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The new issue of Top Yacht Design is on the stages

Is it still possible to be astonished? I won’t hide the fact that that question is something I have been mulling on for a while now. Then the answer came to me when I least expected it. All I had to do was look at my little six-year-old son playing with his toy boat. Just a simple piece of wood with a mast, a sail, a jib and a rudder. But the wonder and astonishment in his eyes as he watched it sailing a few metres off the beach got me thinking. Maybe we need to see the world through a child’s eyes again to feel genuine, authentic, unfiltered emotions. In a world dominated by technology and instant access to information, we’ve lost the desire to embrace the real essence of things. Being able to tell what is genuinely useful and necessary from what is not in other words. Our lifestyle model right now forces upon us a string of “must-haves” that we don’t necessarily feel any real need for. A good example is the functions on our smartphones – how many do we actually use every day? All of this has major impacts on the way we live in our homes and the objects that become part of our lives. In the past, when I was editor-in-chief of Yacht Design, I asked myself and, more importantly, designers to reflect on the way boats are conceived and designed today.

One question I posed was whether there is really any need for two living areas, one formal and one less so, on the same boat? Couldn’t such a space be given over to something else instead? The answers I received were more or less the same – they were simply meeting demand from owners. Nothing wrong with that, of course, but the real issue is whether excessive redundancy might in some way become a limitation rather than an opportunity as it fragments and splits up life aboard rather too much. This is why I’m not overly surprise that a yacht designer of the calibre of Espen Øino, who has penned masterpieces of the likes of Octopus and Skat, decided to go right back to basics when it came to designing his own boat. He didn’t want any air conditioning, just efficient natural ventilation, for Bruttino, as she is called. Electronics were cut to the bare minimum and side windows, for instance, can only be opened manually.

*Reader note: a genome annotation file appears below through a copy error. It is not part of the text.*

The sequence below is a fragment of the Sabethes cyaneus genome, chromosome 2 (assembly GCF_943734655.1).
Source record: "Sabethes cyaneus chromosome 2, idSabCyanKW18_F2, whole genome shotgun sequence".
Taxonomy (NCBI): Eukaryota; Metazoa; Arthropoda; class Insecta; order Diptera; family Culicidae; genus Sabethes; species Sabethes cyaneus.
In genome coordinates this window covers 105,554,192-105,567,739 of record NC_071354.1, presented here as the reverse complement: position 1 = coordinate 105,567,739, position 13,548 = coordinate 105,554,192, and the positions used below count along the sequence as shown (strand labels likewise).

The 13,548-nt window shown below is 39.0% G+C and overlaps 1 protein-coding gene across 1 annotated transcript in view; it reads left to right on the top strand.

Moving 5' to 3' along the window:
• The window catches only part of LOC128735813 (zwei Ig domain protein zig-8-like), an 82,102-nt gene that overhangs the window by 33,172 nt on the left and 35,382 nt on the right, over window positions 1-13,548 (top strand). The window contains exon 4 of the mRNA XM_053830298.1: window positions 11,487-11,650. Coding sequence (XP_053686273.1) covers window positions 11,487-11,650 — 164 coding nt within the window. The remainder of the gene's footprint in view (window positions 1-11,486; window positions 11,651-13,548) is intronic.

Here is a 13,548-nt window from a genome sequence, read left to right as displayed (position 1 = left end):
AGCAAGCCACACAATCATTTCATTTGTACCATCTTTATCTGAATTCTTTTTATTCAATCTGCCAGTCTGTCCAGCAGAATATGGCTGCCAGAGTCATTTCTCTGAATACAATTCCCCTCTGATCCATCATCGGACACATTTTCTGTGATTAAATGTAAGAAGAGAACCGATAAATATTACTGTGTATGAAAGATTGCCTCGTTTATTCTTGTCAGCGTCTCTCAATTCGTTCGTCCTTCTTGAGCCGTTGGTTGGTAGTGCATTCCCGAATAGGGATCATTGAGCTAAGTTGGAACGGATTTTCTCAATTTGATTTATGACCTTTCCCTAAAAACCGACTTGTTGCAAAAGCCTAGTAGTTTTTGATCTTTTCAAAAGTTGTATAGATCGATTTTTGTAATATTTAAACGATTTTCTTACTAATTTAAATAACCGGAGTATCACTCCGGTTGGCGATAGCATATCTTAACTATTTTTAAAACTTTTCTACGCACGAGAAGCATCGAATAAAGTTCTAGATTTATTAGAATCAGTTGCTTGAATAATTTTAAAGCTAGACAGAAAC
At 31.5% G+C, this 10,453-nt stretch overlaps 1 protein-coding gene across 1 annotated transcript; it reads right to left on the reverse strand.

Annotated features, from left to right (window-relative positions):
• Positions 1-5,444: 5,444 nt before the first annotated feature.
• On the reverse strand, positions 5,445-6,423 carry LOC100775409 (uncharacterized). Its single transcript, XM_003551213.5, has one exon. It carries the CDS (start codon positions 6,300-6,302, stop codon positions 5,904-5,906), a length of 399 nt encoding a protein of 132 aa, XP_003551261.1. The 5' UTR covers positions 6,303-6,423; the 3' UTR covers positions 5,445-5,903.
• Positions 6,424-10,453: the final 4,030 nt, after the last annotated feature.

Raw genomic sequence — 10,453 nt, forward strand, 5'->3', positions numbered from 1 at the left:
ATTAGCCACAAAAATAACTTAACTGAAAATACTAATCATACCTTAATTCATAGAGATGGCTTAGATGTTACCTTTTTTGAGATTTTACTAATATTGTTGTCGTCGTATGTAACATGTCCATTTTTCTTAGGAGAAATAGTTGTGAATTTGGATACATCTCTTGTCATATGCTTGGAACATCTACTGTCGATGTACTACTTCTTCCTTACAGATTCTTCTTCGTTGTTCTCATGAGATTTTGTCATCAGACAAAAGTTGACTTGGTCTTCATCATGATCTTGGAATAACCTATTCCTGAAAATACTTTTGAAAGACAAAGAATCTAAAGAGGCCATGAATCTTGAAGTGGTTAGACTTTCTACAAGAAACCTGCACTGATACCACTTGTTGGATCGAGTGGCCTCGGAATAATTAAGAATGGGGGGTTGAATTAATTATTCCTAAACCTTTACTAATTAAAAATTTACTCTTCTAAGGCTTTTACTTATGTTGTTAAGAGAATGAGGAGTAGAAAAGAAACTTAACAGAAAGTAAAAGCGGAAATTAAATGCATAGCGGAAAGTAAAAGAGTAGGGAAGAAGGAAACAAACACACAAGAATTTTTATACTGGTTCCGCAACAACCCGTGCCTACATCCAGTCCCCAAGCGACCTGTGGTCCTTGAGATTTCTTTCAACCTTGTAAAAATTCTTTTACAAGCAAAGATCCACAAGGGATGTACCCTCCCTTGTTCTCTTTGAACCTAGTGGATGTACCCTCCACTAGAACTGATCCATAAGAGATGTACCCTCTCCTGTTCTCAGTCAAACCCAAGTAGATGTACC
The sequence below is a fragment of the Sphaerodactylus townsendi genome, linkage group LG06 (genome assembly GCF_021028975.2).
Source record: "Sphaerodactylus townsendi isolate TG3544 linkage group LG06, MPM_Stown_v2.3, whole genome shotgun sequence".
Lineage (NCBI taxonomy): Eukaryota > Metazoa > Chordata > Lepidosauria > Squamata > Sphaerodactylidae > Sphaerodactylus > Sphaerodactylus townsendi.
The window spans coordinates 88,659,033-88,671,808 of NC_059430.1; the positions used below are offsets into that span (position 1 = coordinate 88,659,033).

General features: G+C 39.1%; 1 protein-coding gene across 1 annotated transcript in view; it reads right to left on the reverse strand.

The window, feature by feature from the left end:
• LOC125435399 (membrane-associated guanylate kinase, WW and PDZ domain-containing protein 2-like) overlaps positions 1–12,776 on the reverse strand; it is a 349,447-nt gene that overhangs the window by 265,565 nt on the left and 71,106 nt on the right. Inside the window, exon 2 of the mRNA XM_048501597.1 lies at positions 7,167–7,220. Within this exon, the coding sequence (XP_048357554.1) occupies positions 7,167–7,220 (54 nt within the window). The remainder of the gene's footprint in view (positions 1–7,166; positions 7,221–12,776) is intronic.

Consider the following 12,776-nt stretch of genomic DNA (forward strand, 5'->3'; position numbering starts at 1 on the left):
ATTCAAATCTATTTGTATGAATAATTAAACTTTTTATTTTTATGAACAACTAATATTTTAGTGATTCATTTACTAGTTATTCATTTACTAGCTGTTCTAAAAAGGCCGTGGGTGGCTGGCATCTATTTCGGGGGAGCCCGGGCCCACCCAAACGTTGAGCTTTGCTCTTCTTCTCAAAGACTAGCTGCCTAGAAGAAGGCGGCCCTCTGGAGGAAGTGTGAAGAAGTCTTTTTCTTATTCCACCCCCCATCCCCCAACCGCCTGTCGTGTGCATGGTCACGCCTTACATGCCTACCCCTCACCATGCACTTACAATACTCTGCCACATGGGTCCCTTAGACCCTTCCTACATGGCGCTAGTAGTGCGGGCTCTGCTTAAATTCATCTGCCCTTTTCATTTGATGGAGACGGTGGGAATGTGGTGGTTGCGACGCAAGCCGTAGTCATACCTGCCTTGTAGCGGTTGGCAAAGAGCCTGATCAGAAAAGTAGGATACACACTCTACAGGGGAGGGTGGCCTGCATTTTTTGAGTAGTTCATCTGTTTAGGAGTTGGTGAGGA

This is a very radical approach that espouses the notion of bringing life aboard back to its very essence. I personally feel that this is the only way of embracing a deeper sense of the absolute freedom that only the sea can give. With too many distractions aboard, you just won’t get it. Particularly in the times we are living in where the priority is re-establishing a no-filters connection with nature, the only real source of genuine emotions. Just like the ones my son felt when he was playing with a little wooden sailing boat powered only by the wind. 

Matteo Zaccagnino

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